Local Swabian Food

Local Swabian Food - Käsespätzle

Swabi­an food is sim­ple, hearty fare that relies on ingre­di­ents that were his­tor­i­cal­ly avail­able in every sea­son. That’s why there are so many dish­es based on meat and home-made egg noo­dles. Today many chefs have cre­at­ed veg­e­tar­i­an ver­sions of some of these clas­sics, but they remain stick-to-your-stom­ach filling.

We’ve cho­sen to high­light the dish­es that are most rec­og­niz­able as Swabi­an, all of which remain pop­u­lar in Stuttgart to this day.


Maultaschen - Swabian Food

Maultaschen are per­haps the most dis­tinc­tive­ly Swabi­an dish. They are essen­tial­ly large ravi­o­li, tra­di­tion­al­ly filled with meat, onions and spinach. They are var­i­ous­ly served in a savory beef broth, pan-fried, steamed, or cut up over a sal­ad. Mod­ern ver­sions include maultaschen served burg­er style and veg­e­tar­i­an spinach-and-cheese maultaschen.

Maultaschen have an irrev­er­ent his­to­ry. It seems they were invent­ed by the monks of Maulbronn Monastery as a way of cir­cum­vent­ing the ban on eat­ing meat dur­ing Lent. Sup­pos­ed­ly God would only see the noo­dle “purs­es” and not notice the meaty fill­ing... or at least wink at it.


Kaesespaetzle - Swabian Food

Spät­zle are noo­dles made from a sim­ple vis­cous dough of flour, egg and water. The dough might be scraped in small pieces into a pot of boil­ing water, or squeezed through a spe­cial press also known as a spätzle.

Käs­espät­zle is noth­ing like your typ­i­cal Amer­i­can “mac & cheese.” The fresh-made noo­dles are lay­ered into a casse­role with caramelized onions and grat­ed Emmen­tal cheese, then baked in the oven. It’s often topped with crispy fried onions, as pic­tured here.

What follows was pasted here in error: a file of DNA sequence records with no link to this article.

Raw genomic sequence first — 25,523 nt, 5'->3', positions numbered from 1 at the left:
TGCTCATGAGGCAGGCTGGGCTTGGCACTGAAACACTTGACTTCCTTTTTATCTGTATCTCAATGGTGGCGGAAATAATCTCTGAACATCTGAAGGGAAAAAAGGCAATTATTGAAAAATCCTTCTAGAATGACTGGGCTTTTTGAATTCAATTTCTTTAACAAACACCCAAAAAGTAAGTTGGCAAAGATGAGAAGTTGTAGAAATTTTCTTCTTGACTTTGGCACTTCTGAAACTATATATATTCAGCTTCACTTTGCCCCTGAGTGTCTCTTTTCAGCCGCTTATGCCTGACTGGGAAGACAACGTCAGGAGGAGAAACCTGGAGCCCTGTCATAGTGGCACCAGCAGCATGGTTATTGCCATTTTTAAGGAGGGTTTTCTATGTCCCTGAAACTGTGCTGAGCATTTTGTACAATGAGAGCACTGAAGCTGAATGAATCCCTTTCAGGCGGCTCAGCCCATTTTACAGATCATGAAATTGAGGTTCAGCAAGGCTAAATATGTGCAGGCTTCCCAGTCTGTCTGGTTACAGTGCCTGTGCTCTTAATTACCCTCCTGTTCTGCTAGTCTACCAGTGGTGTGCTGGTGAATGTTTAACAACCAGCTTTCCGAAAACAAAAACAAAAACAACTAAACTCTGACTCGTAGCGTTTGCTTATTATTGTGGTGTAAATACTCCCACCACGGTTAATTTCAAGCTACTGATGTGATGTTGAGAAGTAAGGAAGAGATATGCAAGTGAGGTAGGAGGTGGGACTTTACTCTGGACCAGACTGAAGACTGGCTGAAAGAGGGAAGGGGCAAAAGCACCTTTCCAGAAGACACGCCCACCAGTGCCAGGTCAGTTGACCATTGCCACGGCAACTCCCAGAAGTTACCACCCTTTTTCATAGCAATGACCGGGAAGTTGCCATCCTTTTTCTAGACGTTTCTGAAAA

Linsen & Spätzle

Linsen & Spaetzle - Swabian Food

This dish is as sim­ple as its name: lentils are soft-boiled with vine­gar then served over the tra­di­tion­al Swabi­an egg noo­dles: spät­zle. It is a favorite dur­ing the long cold months in Stuttgart.

For the meat lovers, a cou­ple of long Sait­en sausages are usu­al­ly served on top. For good mea­sure, a large slice of Rauch­fleisch, smoked pork bel­ly, may be added as well.


Zwiebelrostbraten - Swabian Food

Direct­ly trans­lat­ed as “onion roast,” this roast beef is cooked in a rich gravy fla­vored with gar­lic and of course, onions. Although the dish is not unique to Swabia, here it is usu­al­ly served with the local spät­zle or fried pota­toes. It is tra­di­tion­al­ly served for Sun­day din­ner, but you can try it in any Swabi­an restaurant.

Gaisburger Marsch

Stew up some ox meat in broth, boil some pota­toes and spät­zle, and you have a thick stew fit for a ... sol­dier! Here’s how the sto­ry goes: the stew got its start in Gais­burg, now a dis­trict in Stuttgart. It was so pop­u­lar among sol­diers that even remote­ly sta­tioned men were will­ing to make the long march back to Gais­burg to enjoy it. For­tu­nate­ly today it’s avail­able all over the region, so no march­ing is necessary.


Although spät­zle are by far the most pop­u­lar form of Swabi­an pas­ta, schupfnudeln are quite spe­cial to the region. The dough is made half from nor­mal wheat flour and half from pota­to flour, in addi­tion to egg and water. This is an exam­ple of cost-sav­ing efforts: when peo­ple ran out of flour, they made do with potatoes.

The name schupfnudeln comes from the rolling motion use to cre­ate the fin­ger-sized pieces. They can be first boiled or else direct­ly pan-fried. Schupfnudeln are com­mon­ly served with sauer­kraut, as pic­tured here.

Saure Kutteln

Saure Kutteln - Swabian Food

As with so many region­al spe­cial­i­ties, Saure Kut­teln is a dish that was once a way of eat­ing very eco­nom­i­cal­ly. Lit­er­al­ly trans­lat­ed as “sour tripe,” it is made from rumen, one of the stom­achs of a cow. The tripe is sliced, fried in but­ter, and dust­ed with flour. Then it is cooked in a sauce made sour with wine and/or vine­gar and tra­di­tion­al­ly fla­vored with bay lau­rel, juniper, and pepper.


Brezeln - Swabian Food

Every­one asso­ciates Brezeln, pret­zels, with Ger­many. How­ev­er, you might be sur­prised to learn that “Brezel” describes only the shape – the sig­na­ture looped knot. These large soft pret­zels are sold with but­ter smeared inside the largest curve, topped with cheese and bacon, and around deli sandwiches.

More broad­ly, all “pret­zel dough” baked goods are called Lau­genge­bäck. They come in a huge range of shapes, each with their own name (pref­aced with Lau­gen-). The crack­ly exte­ri­or and soft chewy inside makes them under­stand­ably pop­u­lar at any time of day.